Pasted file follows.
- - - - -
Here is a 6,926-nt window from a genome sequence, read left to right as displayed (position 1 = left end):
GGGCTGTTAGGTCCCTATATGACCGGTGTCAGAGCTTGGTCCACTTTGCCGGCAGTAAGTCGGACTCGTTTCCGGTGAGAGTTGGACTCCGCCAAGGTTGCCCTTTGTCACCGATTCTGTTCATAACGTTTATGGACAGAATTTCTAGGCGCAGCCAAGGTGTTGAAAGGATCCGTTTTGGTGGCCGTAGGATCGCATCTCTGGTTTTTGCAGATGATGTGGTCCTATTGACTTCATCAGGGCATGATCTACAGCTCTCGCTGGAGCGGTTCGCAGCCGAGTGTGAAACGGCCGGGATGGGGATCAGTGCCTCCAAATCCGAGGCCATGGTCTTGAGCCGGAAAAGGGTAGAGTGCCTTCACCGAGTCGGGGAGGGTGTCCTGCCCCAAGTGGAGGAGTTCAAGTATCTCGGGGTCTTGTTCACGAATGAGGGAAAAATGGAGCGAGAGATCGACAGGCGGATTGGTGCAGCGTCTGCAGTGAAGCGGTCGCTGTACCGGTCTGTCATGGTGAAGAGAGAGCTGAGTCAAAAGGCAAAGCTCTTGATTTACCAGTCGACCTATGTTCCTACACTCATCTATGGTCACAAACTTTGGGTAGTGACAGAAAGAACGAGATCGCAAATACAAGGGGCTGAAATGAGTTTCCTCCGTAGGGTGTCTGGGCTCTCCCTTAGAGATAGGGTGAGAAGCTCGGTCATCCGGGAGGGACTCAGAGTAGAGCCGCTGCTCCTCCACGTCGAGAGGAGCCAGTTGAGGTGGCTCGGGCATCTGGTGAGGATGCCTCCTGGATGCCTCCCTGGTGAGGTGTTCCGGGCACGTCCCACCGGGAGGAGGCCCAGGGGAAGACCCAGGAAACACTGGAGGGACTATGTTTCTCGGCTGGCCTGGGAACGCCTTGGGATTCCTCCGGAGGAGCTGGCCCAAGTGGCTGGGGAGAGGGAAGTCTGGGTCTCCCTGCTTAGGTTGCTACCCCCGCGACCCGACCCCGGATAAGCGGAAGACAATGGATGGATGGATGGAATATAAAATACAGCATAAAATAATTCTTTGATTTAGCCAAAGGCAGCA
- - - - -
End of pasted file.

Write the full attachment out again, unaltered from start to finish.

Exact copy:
Here is a 6,926-nt window from a genome sequence, read left to right as displayed (position 1 = left end):
GGGCTGTTAGGTCCCTATATGACCGGTGTCAGAGCTTGGTCCACTTTGCCGGCAGTAAGTCGGACTCGTTTCCGGTGAGAGTTGGACTCCGCCAAGGTTGCCCTTTGTCACCGATTCTGTTCATAACGTTTATGGACAGAATTTCTAGGCGCAGCCAAGGTGTTGAAAGGATCCGTTTTGGTGGCCGTAGGATCGCATCTCTGGTTTTTGCAGATGATGTGGTCCTATTGACTTCATCAGGGCATGATCTACAGCTCTCGCTGGAGCGGTTCGCAGCCGAGTGTGAAACGGCCGGGATGGGGATCAGTGCCTCCAAATCCGAGGCCATGGTCTTGAGCCGGAAAAGGGTAGAGTGCCTTCACCGAGTCGGGGAGGGTGTCCTGCCCCAAGTGGAGGAGTTCAAGTATCTCGGGGTCTTGTTCACGAATGAGGGAAAAATGGAGCGAGAGATCGACAGGCGGATTGGTGCAGCGTCTGCAGTGAAGCGGTCGCTGTACCGGTCTGTCATGGTGAAGAGAGAGCTGAGTCAAAAGGCAAAGCTCTTGATTTACCAGTCGACCTATGTTCCTACACTCATCTATGGTCACAAACTTTGGGTAGTGACAGAAAGAACGAGATCGCAAATACAAGGGGCTGAAATGAGTTTCCTCCGTAGGGTGTCTGGGCTCTCCCTTAGAGATAGGGTGAGAAGCTCGGTCATCCGGGAGGGACTCAGAGTAGAGCCGCTGCTCCTCCACGTCGAGAGGAGCCAGTTGAGGTGGCTCGGGCATCTGGTGAGGATGCCTCCTGGATGCCTCCCTGGTGAGGTGTTCCGGGCACGTCCCACCGGGAGGAGGCCCAGGGGAAGACCCAGGAAACACTGGAGGGACTATGTTTCTCGGCTGGCCTGGGAACGCCTTGGGATTCCTCCGGAGGAGCTGGCCCAAGTGGCTGGGGAGAGGGAAGTCTGGGTCTCCCTGCTTAGGTTGCTACCCCCGCGACCCGACCCCGGATAAGCGGAAGACAATGGATGGATGGATGGAATATAAAATACAGCATAAAATAATTCTTTGATTTAGCCAAAGGCAGCA